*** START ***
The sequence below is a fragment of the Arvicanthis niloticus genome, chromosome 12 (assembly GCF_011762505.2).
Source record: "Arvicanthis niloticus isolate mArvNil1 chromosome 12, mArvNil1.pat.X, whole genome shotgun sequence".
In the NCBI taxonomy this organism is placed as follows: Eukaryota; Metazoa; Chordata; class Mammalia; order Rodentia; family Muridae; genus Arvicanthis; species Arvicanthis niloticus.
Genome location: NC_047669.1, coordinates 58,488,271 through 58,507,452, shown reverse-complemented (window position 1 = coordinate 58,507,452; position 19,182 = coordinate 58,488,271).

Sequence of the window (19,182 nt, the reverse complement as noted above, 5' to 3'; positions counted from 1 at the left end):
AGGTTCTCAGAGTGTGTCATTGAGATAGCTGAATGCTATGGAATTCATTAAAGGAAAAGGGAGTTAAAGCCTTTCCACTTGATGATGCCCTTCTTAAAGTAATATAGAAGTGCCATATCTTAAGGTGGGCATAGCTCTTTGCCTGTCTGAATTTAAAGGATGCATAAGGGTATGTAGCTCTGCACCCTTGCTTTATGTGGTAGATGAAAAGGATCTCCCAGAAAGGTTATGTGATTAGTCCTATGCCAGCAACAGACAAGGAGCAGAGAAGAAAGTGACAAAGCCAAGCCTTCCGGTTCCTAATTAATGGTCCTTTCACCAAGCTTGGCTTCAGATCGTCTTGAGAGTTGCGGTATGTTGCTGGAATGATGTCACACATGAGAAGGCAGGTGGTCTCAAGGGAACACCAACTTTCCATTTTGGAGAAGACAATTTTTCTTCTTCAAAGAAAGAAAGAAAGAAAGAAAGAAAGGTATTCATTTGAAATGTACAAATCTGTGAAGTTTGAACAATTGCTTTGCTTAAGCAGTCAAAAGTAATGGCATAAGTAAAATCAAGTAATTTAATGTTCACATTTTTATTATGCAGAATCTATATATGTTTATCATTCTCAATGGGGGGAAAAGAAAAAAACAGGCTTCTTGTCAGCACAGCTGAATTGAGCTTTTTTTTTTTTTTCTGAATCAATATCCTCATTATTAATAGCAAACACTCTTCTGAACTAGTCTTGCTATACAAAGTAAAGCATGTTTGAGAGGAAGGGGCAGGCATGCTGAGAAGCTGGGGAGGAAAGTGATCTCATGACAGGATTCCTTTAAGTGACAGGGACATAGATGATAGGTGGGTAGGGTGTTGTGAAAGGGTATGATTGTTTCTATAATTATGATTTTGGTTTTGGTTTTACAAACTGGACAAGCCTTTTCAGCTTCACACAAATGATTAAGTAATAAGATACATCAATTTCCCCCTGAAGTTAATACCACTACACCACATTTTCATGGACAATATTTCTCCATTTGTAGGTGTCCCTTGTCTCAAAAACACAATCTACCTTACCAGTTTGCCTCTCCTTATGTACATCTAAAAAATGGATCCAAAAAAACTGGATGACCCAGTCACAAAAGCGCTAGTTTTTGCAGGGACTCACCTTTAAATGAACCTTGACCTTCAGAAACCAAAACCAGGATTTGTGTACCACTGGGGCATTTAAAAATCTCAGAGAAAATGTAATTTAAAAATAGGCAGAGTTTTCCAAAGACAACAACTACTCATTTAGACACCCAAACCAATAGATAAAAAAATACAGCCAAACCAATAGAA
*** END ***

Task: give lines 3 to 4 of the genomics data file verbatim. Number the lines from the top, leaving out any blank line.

In the NCBI taxonomy this organism is placed as follows: Eukaryota; Metazoa; Chordata; class Mammalia; order Rodentia; family Muridae; genus Arvicanthis; species Arvicanthis niloticus.
Genome location: NC_047669.1, coordinates 58,488,271 through 58,507,452, shown reverse-complemented (window position 1 = coordinate 58,507,452; position 19,182 = coordinate 58,488,271).